My Lords, I shall now repeat in the form of a Statement the answer given by my honourable friend James Brokenshire to an Urgent Question earlier this morning in another place. The Statement is as follows:
“Mr Speaker, I am sure the whole House shares the Government’s deep concern about the situation in Syria, the suffering and hardship it is causing for millions of refugees and the enormous strain it is placing on the region. With 3.2 million people displaced into Syria’s neighbouring countries and millions more in need within Syria itself, this Government believe it is right to focus efforts on substantial aid to help large numbers of people who remain. This is a crisis of international proportions. Alleviating the suffering and seeking an end to the conflict are the best ways to ensure that the UK’s help has the greatest impact for the majority of Syrian refugees and their host countries. Ending the war, defeating extremism and ending the humanitarian crisis require both military pressure and a political settlement which replaces the Assad regime with a Government which can represent all Syrians.
The UK has committed £700 million in response to the humanitarian crisis. This significant contribution makes us the second largest bilateral donor after the USA. The UK’s support is helping hundreds of thousands of refugees across the region access vital food, water, medical care and essential supplies that are so desperately needed. UK aid has provided water for up to 1.5 million people per month and supported over 600,000 medical consultations. Last year, we funded 5.2 million monthly food rations.
Compared with aid, resettlement can only ever help a minority. We do, however, recognise that there are some particularly vulnerable people who cannot be supported effectively in the region. That is why, earlier this year, we launched the Syrian vulnerable persons relocation scheme to provide sanctuary for those displaced Syrians who are most at risk. The VPR scheme is the first resettlement programme run by the UK to target support for refugees specifically on the basis of their vulnerability. It is prioritising women and children at risk, people in need of medical care and survivors of torture and violence.
It is right that our resettlement efforts focus on the most vulnerable refugees, rather than operating a crude quota system. Arrivals under the scheme so far have included a number of children and adults with very severe medical needs who could not access the treatment they needed in the region. This Government have committed to helping several hundred people over three years, and that is exactly what we are doing. Between March and September, 90 people were granted humanitarian protection in the UK under the scheme. We continue to work closely with UNHCR to identify the most vulnerable cases displaced by the conflict in Syria and to relocate them to the UK. This is, of course, in addition to the many other Syrian asylum claims we consider under normal rules. Since the crisis began in 2011, we have granted asylum or other forms of leave to more than 3,400 Syrian nationals.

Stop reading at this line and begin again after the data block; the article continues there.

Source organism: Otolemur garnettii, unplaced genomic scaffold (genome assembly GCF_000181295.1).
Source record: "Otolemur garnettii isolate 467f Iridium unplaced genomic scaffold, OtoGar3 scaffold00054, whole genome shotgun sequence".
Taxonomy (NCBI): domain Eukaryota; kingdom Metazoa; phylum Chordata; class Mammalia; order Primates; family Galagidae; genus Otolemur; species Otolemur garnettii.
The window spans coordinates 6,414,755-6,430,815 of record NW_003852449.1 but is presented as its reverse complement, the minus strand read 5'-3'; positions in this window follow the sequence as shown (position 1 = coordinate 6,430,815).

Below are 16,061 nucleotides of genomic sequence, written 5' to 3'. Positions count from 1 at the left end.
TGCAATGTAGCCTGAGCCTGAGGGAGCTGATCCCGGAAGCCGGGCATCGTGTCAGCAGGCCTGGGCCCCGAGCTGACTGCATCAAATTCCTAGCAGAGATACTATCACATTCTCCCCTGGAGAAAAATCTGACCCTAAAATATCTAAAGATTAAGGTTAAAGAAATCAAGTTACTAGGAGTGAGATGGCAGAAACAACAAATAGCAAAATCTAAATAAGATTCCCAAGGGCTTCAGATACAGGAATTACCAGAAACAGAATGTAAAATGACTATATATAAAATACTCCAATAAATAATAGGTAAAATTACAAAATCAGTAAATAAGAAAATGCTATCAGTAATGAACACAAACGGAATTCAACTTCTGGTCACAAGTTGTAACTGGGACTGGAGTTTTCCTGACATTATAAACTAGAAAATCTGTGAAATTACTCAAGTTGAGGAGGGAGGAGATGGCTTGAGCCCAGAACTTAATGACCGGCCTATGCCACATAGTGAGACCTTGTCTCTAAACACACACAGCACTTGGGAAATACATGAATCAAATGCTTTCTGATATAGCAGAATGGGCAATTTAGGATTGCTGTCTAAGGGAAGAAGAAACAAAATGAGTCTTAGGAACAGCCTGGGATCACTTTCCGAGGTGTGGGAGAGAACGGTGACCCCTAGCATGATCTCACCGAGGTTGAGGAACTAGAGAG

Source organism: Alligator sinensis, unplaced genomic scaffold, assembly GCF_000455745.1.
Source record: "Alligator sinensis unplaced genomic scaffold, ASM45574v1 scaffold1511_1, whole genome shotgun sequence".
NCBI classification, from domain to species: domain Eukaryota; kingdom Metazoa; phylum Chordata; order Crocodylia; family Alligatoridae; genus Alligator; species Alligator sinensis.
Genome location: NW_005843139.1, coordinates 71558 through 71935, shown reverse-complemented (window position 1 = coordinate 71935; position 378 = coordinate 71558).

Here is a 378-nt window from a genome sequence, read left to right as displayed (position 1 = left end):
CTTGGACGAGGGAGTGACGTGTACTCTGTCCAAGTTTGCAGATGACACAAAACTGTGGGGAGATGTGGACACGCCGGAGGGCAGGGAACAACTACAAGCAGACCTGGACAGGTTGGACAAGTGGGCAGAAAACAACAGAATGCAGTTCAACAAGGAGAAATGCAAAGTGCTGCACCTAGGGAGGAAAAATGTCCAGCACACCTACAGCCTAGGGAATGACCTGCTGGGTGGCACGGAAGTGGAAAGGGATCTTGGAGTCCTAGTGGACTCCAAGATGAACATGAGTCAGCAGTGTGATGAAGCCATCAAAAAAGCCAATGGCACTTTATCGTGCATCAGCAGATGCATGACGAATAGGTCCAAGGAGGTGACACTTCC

Resettlement can make a real difference to the lives of the refugees who can be supported effectively only outside the region. I am delighted to see those arriving under the scheme settling into their new homes and receiving the care they need, but we must not lose sight of the millions of Syrians who remain in the region. Our primary focus was, and still is, the provision of humanitarian assistance and aid to displaced people both within Syria and its neighbouring countries. Continuing our efforts to help them through aid must remain our highest priority”.
My Lords, I thank the Minister for repeating the Statement made earlier in the other place.
The British Government have rightly committed £700 million to help those affected by the conflict in Syria. It is the UK’s largest ever response to a humanitarian crisis and reflects the values of the British people. We, on these Benches, applaud the Government’s efforts in that regard.
At a conference in Geneva yesterday, the UN asked for countries across the globe to increase the places they could provide for a limited programme to help the most vulnerable refugees who struggle to survive or cope in the region. As I understand it, the Government have still to respond. This is now the worst refugee crisis since World War II. It is not about helping every refugee but about doing our bit alongside other countries. Will the Government accept that their parallel programme is not working sufficiently well and sign up to the UN programme instead? Will the Government immediately take vulnerable refugees affected by the conflict in Syria out of the net migration target? Finally, will the Government now agree to do more to help?
My Lords, I do not accept that the current vulnerable persons relocation scheme is not working. The first vulnerable victims arrived eight weeks after it was set up. So far, 90 people have been accepted into it. However, the programme is on track to deal with several hundred victims over three years, as promised. This is in addition to the other areas I mentioned that help the people most affected in that region, including the biggest aid package we have ever produced for any humanitarian crisis, and the political efforts to end the crisis in Syria. It is also in addition to the 3,400 people we have taken under the normal asylum rules.